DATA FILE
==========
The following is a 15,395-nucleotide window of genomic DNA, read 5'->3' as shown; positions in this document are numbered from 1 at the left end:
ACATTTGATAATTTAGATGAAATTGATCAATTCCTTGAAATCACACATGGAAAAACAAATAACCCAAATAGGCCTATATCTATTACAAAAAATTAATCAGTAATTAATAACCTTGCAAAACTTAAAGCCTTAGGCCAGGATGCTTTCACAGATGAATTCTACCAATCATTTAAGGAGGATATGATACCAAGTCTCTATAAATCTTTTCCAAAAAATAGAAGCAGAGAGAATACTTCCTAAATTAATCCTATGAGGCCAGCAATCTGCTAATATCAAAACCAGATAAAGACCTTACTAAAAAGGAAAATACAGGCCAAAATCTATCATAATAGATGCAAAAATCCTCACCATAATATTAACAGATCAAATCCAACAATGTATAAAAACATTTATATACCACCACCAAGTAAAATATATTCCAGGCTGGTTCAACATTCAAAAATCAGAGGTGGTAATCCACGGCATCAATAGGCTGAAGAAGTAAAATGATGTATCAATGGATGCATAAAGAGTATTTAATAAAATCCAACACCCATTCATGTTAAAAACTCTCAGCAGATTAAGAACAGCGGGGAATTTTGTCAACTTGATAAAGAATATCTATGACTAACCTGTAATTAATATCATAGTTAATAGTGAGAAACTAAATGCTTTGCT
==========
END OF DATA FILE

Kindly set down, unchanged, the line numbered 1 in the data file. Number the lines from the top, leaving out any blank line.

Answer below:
The following is a 15,395-nucleotide window of genomic DNA, read 5'->3' as shown; positions in this document are numbered from 1 at the left end: